Lizzie Buchen: Keeping low-risk inmates behind bars does not enhance public safety; in fact, doing so may endanger the public, as excessive prison terms hamper reentry, damage families, and weaken communities.
Marian Wang: In some cases, a person may be able to show that advances were unwelcome even though he or she didn’t protest or say so at the time. “Consensual” isn’t the same thing as ”welcome,” experts say.
Michele Waslin: Despite the clear facts, radio-show hosts, politicians, and immigration restrictionists still want you to believe that cities receiving SCAAP reimbursements are providing “sanctuary” to criminals. Maybe next they’ll try to convince you immigrants are responsible for global warming and teenage obesity—wait, been there, done that.
Ramona Ripston: The California Supreme Court ‘sentenced’ our state’s taxpayers to an additional debt of $180,000 more per year last week.
Friday Feedback: People are understandably appalled when violent offenders get early release and go on to commit horrendous crimes, including the recent murder of Chelsea King for which a parolee has been arrested. What is less understood is that thousands of people — including juveniles as young as 13 — are being handed life sentences, including life without any possibility of parole.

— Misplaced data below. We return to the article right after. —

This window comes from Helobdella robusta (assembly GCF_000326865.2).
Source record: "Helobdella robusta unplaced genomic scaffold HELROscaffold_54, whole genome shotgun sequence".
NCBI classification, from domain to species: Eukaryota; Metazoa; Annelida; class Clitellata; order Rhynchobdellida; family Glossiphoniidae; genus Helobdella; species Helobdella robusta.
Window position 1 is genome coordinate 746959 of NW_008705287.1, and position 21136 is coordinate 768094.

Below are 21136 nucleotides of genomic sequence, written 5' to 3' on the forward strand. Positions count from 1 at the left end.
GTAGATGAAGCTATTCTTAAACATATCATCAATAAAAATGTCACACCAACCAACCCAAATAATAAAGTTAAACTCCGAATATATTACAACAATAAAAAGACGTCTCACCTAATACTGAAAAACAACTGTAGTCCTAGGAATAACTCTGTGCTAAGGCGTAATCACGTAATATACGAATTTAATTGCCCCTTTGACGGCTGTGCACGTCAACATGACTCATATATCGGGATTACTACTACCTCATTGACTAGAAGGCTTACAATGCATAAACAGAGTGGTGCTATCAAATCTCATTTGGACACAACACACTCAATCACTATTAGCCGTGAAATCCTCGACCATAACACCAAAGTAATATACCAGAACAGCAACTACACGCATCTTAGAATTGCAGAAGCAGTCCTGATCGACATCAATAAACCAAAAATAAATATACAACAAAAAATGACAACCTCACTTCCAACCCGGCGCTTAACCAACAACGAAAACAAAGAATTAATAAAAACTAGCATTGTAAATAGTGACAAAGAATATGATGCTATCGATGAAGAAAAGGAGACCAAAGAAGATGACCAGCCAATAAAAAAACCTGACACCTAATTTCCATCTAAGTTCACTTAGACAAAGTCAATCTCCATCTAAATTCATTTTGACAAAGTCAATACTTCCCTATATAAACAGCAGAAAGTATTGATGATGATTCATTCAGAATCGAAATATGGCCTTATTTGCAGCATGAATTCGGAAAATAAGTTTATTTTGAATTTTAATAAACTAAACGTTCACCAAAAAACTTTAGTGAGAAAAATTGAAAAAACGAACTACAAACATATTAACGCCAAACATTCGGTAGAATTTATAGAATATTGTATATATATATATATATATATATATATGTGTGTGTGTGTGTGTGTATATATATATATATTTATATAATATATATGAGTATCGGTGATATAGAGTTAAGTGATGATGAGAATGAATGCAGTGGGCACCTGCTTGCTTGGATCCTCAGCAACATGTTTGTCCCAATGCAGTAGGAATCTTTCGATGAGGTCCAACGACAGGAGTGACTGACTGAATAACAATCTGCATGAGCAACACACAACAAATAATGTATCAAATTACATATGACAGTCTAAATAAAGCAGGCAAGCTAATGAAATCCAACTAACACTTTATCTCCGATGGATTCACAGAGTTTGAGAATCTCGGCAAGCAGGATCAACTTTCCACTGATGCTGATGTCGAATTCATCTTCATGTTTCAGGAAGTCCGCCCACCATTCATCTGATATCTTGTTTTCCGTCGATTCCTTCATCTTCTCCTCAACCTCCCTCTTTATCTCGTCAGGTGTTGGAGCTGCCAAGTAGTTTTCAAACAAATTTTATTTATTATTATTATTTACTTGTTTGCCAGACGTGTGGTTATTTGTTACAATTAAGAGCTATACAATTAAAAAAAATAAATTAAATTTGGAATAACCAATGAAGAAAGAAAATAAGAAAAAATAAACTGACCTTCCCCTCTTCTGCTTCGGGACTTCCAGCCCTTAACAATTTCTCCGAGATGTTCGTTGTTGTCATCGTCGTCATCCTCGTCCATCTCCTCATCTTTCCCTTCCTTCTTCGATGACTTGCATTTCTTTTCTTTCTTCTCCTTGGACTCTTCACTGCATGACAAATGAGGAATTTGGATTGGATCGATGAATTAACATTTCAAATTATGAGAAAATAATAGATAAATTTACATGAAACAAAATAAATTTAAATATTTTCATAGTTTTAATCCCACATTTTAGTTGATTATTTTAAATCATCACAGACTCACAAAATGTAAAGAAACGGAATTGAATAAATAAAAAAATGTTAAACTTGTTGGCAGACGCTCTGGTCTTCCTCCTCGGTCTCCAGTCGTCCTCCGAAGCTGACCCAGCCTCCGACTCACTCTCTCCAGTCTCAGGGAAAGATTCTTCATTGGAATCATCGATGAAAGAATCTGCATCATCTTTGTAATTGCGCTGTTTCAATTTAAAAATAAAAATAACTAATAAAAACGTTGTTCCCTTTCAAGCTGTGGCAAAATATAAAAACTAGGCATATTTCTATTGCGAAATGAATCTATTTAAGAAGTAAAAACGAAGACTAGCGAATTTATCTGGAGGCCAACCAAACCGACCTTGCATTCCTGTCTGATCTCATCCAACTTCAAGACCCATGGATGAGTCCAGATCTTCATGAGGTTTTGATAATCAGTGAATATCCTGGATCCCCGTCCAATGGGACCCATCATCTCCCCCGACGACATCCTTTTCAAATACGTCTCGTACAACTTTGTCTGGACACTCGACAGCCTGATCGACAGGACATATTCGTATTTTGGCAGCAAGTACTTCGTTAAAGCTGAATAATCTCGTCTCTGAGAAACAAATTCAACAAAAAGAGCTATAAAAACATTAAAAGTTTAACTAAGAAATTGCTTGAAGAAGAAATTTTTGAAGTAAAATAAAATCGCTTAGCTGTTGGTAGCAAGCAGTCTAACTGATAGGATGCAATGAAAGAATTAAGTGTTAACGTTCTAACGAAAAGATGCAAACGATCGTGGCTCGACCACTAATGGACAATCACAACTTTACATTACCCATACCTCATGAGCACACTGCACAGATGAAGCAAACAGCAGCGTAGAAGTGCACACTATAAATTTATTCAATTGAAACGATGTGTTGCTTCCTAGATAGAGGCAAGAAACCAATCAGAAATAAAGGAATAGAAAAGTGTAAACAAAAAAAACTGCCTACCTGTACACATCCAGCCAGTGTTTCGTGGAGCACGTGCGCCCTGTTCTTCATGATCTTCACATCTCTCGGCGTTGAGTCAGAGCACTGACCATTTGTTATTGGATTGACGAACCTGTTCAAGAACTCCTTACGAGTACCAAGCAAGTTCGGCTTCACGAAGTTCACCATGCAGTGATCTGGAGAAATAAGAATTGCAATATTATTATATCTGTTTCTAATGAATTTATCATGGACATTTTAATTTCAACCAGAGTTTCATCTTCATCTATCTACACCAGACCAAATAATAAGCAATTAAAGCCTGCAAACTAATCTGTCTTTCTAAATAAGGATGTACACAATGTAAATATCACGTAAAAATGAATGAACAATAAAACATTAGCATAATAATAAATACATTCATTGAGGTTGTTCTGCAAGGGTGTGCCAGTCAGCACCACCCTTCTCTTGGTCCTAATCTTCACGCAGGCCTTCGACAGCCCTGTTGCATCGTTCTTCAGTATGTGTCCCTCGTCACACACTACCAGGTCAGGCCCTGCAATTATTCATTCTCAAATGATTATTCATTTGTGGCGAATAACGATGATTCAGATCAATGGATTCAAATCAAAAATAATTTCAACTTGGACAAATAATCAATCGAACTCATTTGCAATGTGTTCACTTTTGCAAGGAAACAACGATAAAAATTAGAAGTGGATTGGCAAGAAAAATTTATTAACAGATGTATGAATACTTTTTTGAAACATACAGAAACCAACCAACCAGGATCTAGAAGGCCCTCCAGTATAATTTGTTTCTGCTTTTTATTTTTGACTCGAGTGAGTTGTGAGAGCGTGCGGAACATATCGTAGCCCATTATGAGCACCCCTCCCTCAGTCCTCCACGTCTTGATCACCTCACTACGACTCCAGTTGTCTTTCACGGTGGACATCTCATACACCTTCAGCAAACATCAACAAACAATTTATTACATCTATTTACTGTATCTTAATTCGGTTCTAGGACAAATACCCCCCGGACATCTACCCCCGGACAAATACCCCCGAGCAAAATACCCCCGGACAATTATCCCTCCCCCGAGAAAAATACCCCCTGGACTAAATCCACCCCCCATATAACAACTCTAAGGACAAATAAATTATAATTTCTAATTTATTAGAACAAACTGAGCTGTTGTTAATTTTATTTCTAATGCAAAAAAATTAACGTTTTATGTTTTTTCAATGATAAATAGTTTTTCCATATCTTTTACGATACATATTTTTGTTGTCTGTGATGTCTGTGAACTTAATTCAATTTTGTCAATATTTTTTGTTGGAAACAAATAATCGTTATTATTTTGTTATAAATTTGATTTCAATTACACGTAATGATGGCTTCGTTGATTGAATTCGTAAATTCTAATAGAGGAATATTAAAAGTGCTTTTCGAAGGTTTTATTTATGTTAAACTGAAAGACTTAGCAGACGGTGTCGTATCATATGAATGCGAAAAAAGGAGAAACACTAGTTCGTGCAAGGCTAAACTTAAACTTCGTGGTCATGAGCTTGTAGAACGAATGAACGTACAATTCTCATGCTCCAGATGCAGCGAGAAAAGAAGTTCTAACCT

David A. Love: America’s criminal justice system certainly is disproportional. In the land of the free, 5 percent of the world’s population boasts 25 percent of the world’s prisoners. Bad drug laws and sentencing guidelines fill the prison cells with nonviolent offenders. The vast majority of these prisoners are black and Latino, not to mention poor and uneducated. The vast majority of the judges and lawyers are white.